Scrimshaw is a lost art from the early part of 19th century created by whalers and sailors. The word Scrimshaw came from a slang expression that was used to refer to anything that was the product of a seaman's irrelevant time, or items that were created while loafing. It could take up to months at a time for a whale sighting and it was during this period sailors would practice their scrimshaw. These teeth are not simply drawn on; they are actually carved into the tooth. It was most popular in the early 1800's, as whaling was at its peak but shortly all but died away after the whaling industry declined. Scrimshaw artists (referred to as Scrimshanders) was reborn again in the mid 1900’s. The re-birth of Scrimshaw has been credited to President John F. Kennedy who was an avid collector of Scrimshaw. He even displayed many of his most cherished pieces of scrimshaw on fossil ivory in the White House. Most of the collector’s interest was primarily focused to the illustrated teeth of the sperm whale, however after the sperm whales as of others were placed on the endangered species list spawned restrictions and low supply. Thus items like fossil ivory were also great canvases for an artist to work. Today, Scrimshaw is still practiced and is highly sought after and collected. These particular pieces are meticulously scrimshawed on exotic South Pacific Megaladon shark’s teeth from New Caledonia by master scrishander Kelly Kennedy.
These white ivory fossil Megalodon teeth were fished up in the south of New Caledonia using a dredge up to a depth of 650 meters (around 1,000 feet!). It was found ~800 miles east of Australia. Many times the dredge would get caught up and they had to leave it at the oceans depth. At this depth it is unreachable with SCUBA gear for recovery. There was also only time for few passes in a day and fewer were being found. This is the only location that produced these colors, which made a perfect canvas for scrimshaw. Dredging has stopped as the French government shut the project down which makes these teeth even more rare. Other sites around the world do produce Megalodon teeth but these are the only ones that can be used for scrimshaw.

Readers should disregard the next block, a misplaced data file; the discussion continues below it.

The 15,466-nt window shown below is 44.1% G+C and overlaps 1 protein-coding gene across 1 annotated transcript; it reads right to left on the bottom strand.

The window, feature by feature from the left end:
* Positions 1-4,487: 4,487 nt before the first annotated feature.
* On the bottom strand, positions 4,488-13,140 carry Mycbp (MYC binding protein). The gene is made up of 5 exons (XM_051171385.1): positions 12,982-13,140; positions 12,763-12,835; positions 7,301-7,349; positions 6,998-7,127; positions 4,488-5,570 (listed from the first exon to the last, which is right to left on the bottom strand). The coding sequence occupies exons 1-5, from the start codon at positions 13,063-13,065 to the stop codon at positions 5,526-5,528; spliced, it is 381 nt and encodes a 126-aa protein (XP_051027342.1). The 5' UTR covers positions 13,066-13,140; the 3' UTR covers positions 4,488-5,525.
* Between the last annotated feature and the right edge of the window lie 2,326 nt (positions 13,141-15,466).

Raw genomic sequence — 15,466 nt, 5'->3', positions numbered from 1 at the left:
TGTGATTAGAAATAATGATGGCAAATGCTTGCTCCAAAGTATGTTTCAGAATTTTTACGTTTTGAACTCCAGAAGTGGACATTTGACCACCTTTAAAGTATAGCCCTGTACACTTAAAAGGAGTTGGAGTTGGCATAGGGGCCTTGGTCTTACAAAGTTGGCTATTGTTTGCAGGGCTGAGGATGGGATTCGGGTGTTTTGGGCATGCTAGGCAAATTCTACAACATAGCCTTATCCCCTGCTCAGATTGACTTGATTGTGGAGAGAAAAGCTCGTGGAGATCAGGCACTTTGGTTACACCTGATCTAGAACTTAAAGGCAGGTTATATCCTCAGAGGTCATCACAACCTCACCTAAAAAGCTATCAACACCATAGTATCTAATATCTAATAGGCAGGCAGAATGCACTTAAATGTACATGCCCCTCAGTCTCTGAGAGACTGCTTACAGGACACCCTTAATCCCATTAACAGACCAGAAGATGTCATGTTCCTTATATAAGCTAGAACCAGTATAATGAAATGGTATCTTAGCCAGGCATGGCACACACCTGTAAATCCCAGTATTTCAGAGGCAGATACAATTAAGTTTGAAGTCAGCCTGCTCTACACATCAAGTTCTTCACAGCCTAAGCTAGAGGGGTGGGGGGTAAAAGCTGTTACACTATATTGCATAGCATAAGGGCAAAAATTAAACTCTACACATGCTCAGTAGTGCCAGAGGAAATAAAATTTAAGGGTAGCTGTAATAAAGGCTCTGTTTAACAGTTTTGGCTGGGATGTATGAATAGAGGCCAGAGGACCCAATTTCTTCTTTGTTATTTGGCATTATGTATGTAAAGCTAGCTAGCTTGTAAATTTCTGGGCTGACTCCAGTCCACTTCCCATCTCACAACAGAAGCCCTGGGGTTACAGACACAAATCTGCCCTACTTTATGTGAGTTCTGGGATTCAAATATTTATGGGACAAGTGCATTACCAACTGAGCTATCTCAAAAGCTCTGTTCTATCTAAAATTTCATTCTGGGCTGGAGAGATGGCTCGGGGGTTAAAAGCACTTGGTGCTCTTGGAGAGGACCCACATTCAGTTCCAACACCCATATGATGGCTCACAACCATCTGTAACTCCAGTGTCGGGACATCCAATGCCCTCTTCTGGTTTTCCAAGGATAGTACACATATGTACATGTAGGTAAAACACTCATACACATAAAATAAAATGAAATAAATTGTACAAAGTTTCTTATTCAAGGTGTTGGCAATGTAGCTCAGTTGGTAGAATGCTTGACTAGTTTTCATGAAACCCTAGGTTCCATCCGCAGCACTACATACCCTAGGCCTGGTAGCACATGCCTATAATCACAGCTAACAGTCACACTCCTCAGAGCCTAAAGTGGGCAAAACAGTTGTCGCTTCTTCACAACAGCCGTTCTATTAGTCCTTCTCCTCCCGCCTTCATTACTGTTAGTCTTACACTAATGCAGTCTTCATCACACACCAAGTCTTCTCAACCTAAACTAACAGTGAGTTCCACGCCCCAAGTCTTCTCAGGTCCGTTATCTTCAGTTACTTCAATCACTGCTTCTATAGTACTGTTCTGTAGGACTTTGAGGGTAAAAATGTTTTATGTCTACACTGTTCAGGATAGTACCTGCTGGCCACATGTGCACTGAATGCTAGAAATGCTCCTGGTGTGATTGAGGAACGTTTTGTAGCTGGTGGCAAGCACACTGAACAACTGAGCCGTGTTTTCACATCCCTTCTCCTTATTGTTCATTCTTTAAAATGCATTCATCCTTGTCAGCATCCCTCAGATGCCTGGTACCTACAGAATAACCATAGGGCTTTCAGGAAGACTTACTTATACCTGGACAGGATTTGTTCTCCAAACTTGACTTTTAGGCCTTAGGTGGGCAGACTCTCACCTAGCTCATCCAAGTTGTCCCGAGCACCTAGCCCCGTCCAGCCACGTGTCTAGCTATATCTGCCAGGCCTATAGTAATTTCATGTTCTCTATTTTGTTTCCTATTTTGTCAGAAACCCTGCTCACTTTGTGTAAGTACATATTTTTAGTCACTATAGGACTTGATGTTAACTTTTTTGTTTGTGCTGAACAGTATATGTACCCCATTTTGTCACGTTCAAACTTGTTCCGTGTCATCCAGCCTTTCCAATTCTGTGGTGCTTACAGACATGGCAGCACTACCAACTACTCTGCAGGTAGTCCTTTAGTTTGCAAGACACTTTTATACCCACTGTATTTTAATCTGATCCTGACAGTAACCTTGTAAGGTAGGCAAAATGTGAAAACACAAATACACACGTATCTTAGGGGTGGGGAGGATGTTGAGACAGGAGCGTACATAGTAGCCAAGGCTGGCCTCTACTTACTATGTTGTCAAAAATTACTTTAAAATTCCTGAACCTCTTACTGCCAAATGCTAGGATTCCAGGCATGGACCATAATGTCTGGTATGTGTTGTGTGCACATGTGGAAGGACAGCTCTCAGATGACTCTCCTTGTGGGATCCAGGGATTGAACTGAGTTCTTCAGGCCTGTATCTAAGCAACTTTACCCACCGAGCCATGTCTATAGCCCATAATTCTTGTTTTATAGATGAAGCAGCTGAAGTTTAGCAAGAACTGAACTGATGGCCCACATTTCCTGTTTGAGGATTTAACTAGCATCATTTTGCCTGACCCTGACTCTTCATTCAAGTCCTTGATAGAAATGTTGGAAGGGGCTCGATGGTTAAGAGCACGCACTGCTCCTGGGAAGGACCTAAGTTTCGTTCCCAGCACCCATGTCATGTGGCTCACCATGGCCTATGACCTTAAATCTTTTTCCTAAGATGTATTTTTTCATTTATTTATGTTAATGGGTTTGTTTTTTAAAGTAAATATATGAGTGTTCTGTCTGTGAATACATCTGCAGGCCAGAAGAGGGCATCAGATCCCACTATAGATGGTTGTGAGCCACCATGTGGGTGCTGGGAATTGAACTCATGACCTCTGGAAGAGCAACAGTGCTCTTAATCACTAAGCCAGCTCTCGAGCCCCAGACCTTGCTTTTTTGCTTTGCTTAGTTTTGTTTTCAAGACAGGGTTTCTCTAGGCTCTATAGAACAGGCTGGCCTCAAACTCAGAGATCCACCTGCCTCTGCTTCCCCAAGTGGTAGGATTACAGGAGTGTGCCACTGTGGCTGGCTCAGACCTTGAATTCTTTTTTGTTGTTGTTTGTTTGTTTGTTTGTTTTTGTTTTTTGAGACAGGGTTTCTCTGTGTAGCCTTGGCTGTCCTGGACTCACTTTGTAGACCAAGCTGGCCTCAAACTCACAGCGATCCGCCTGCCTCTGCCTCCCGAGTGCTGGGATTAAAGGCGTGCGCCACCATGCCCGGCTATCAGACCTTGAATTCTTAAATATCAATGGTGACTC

Carcharodon Megalodon an extinct shark that could reach lengths to 60 feet and weighed more than 20 tons. Hands Down, this was the largest predatory fish that ever swam the waters of planet Earth. This massive predator ruled the oceans and the question of why this beast died out are still debatable. What happened to this fish that lasted from the beginning of the early Mid-Miocene and lasted until the Pliocene/Pleistocene Period? All that remains from this beast are the teeth and occationally a vertabra is found. Teeth from this shark are highly collectable and they are great investment as they have never declined in value, Ever.
These teeth are 100% guaranteed authentic fossils. The tooth has been polished with lapidary to make it possible to Scrimshaw and to show enhance the rare color of these teeth. Rarely seen in the United States, these original scrimshaw artwork will make a great addition to any fossil collection or art enthusiast.